As these past two months flew by, I was able to achieve many of the goals I had initially set for my internship. On the academic front, I was able to gain great insight and understanding about diabetes and diabetic education in Ethiopia. I was able to obtain both academic and social perspectives on the extent of this chronic illness.
Personally, I had set out to understand people as more than patients. I believe that through the many conversations with patients throughout my time at Tikur Anbessa, I was able to see the other factors that affected them beyond the disease. Additionally, I now realize that their current condition isn’t only a result of the diabetes.
Though I only have one year left at Brandies, this experience has allowed me to gain many different assets that will add to my Brandeis career. It will help me choose relevant courses, attend events, etc. that will help me grow in understanding the field of public health in various contexts. Among the biggest lessons I learned during my time in Addis is that everything – every initiative, action plan, program, service, agenda – should be relevant and familiarized to the respective context. Thus, I want to use the rest of my time at Brandeis and beyond to see how different things unravel in different cultures, among different people, and the like. I have increased my desire to draw comparisons and differences among different regions, whether international or local, to understand the greater relationship between cause and effect with respect to health/illness.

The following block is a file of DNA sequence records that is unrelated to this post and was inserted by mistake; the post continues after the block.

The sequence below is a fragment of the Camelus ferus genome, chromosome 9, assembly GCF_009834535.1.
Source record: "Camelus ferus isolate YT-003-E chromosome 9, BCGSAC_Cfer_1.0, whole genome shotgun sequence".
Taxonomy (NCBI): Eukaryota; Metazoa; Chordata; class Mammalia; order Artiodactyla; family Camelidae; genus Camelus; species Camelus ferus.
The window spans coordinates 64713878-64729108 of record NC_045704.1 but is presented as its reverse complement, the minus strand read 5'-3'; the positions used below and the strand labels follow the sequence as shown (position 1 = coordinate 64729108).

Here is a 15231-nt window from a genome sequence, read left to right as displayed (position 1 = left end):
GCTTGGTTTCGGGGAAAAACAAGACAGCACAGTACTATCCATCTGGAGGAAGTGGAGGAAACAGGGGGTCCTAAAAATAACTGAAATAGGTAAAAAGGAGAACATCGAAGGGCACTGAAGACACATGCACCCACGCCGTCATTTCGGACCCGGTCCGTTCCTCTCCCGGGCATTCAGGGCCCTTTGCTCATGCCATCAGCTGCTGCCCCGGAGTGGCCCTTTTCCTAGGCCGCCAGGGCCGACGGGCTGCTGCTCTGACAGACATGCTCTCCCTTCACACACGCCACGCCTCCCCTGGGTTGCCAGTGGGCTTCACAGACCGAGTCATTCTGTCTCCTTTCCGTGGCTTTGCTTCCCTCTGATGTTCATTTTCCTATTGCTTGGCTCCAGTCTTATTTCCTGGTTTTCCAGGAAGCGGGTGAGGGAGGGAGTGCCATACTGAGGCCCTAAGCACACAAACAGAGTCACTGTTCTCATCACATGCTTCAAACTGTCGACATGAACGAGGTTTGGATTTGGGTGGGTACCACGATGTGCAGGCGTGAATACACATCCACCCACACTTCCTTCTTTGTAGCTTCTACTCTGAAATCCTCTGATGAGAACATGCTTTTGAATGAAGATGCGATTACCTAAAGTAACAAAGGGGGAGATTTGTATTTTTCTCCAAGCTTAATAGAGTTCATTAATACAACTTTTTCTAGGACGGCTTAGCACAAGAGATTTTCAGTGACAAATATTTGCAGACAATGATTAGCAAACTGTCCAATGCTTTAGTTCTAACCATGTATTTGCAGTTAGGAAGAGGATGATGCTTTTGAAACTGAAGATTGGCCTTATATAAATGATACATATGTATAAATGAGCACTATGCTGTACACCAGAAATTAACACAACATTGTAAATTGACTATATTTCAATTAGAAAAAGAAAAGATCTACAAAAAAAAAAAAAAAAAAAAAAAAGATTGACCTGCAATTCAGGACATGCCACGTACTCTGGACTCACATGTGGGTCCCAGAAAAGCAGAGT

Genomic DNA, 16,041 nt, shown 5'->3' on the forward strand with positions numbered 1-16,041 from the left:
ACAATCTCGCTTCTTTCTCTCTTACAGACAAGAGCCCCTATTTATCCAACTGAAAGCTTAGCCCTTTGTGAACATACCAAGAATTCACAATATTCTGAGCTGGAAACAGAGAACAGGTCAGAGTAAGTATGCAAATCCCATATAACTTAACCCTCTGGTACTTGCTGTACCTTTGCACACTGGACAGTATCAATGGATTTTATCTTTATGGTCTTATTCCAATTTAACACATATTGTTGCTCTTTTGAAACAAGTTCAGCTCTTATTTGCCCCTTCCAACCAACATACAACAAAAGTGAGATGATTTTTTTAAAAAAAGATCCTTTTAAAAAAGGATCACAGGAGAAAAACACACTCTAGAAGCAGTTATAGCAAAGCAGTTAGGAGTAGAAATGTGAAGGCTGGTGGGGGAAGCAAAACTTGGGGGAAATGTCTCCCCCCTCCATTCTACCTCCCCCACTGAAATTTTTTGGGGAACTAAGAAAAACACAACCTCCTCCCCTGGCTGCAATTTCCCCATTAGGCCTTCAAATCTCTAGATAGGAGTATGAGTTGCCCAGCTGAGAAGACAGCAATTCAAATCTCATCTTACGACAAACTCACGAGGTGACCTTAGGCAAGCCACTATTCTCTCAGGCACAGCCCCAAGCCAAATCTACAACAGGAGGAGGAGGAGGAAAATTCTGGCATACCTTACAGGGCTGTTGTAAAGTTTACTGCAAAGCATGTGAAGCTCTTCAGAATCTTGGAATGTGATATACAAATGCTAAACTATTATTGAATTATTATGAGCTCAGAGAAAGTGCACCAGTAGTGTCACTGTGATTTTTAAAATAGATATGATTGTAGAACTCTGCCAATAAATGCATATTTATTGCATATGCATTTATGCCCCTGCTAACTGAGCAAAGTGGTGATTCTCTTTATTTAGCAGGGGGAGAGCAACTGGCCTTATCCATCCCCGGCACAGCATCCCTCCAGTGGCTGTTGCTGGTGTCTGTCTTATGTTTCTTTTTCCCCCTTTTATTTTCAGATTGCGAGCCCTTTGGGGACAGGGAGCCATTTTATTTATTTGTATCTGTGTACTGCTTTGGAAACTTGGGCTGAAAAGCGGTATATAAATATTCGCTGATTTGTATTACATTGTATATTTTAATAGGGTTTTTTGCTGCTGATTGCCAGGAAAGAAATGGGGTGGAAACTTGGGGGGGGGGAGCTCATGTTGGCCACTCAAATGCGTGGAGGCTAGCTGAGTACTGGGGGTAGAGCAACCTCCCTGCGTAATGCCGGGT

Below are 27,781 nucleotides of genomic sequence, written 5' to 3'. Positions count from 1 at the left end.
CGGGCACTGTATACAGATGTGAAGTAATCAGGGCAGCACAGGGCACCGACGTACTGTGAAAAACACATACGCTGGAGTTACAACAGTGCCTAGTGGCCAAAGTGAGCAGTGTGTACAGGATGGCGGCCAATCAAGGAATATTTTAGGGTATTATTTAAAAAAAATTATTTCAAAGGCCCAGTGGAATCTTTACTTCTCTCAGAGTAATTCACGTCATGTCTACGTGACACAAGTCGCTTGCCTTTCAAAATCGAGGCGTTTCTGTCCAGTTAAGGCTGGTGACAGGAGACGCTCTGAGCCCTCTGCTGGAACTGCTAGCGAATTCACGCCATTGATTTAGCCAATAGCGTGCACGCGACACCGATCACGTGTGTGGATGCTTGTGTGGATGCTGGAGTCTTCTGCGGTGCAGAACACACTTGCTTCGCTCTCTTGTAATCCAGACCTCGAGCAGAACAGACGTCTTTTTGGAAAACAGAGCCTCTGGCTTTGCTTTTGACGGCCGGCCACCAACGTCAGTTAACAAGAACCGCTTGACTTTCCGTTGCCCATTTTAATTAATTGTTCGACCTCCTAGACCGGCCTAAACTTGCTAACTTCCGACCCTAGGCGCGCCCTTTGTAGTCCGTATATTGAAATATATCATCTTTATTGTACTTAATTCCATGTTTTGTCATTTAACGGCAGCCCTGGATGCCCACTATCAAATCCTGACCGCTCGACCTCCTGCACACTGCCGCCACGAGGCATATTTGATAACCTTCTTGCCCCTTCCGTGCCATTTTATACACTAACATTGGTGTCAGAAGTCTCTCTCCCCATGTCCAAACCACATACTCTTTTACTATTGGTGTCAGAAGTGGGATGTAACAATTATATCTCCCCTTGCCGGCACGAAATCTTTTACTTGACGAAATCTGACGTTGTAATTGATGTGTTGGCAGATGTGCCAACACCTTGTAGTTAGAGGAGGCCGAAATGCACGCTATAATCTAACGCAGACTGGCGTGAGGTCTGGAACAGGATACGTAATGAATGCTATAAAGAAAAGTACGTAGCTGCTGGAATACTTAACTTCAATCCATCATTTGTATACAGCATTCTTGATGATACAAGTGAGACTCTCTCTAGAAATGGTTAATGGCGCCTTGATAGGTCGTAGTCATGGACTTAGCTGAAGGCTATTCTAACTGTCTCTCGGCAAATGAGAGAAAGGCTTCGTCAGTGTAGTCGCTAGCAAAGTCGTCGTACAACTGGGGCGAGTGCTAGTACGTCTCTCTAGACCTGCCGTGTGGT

During my internship, there were many things that were unexpected – for the better and worse. One piece of advice that I would give to a student interested in an internship is: Be Flexible! Your internship may not necessarily be what you initially imagined – so, being able to be flexible and work with what is before you is essential. Even when initially searching for a internship site, your interest may not always line up exactly so it is important to be able to be flexible to try something that you had not thought of. It is vital that you do not completely forget your interests, just be as accommodating as possible.
My thoughts on social justice have definitely changed as a result of this internship. Often, social justice language is used to describe an injustice that affects many people. However, at the core of social justice is overcoming the inequality among people; we often believe what it is right is what we practice. What one practices, for example, in the US, however may be completely unacceptable in another region of the world. My idea of social justice has been molded and fashioned by my experiences in Ethiopia. Social justice is not about imposing our ‘right’ on what we view as someone else’s ‘wrong’ – but instead, is working alongside those who are victims of injustice to better their current condition according to their needs and desire.